Australia has one of the highest rates of pet ownership in the world. So does it really matter where you buy a vet practice? By Heather Vaile
The short answer is yes.
However, a steady increase in the number of vet graduates over the past 15 years combined with the growing corporatisation of the industry is creating a more difficult market for buyers, especially younger vets still burdened with student debts.
So what should you be doing to get your paw in the ownership door? And where can you buy or set up a practice that won’t take you nine lives to pay off?
Dr Phil Thomas is a busy reproduction specialist who owns seven general veterinary practices in Queensland. He is also a part owner of Queensland Veterinary Specialists (QVS) and an emergency clinic co-located with the specialist practice.
He says finding the right location is “absolutely vital” and “the practice tenure, the tenure on the physical location, is the single most valuable thing that any of us actually has.”
But it’s “definitely getting harder” to find the right spot.
“I would say most young vets aren’t opening up practices from scratch in suburban areas anymore because the footprint has already been taken up or Greencross or National Veterinary Care (NVC) have opened up. It’s difficult to get a clean geographic location without someone having captured that client group already.”
According to industry forecasting firm, IBISWorld, market concentration of veterinary practice ownership will continue to increase over the next five years and the leading four companies in the market will account for 18 per cent of industry revenue by 2020-21. Many vets are finding they simply can’t compete with the big corporates’ purchasing power.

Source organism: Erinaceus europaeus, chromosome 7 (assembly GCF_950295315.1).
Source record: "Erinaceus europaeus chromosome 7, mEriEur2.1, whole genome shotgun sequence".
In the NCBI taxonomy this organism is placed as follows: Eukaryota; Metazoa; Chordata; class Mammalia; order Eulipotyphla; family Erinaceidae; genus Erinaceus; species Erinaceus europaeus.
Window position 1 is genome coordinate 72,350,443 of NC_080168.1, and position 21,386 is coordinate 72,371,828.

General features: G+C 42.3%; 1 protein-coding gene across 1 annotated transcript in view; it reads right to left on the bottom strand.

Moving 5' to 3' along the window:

When asked how close to another practice is reasonable, Dr Thomas says without missing a beat: “three kilometres away.” Then, as a lightning-fast afterthought, adds: “Well, the truth is you can be right next to another practice as long as you’re better than they are—but if you want clean air, I would say in a suburban area, something around the vicinity of a three-kilometre radius leaves you safe.
“Do demographic research … You can extrapolate from human demographics to assume pet demographics.”—Dr Phil Thomas, Queensland Veterinary Specialists
“Now, plenty of us have neighbours that are much closer than that. Some vets even have Greencross just one block away. But we have quite a different offering to what they’ve got.”
So what advice would he offer potential buyers?
“All of the existing suburbs in metropolitan areas are all going to have practices in them, so you’ve got to find where the practice growth is happening—on the outside of cities or in regional areas where there is likely to be population growth.
“Do demographic research and find out where new suburbs are being built. You can extrapolate from human demographics to assume pet demographics. The socio-economic group of the owner is not vital; what matters is human body numbers.
“And in my opinion, the best suburbs are standard, boring middle-class suburbs.”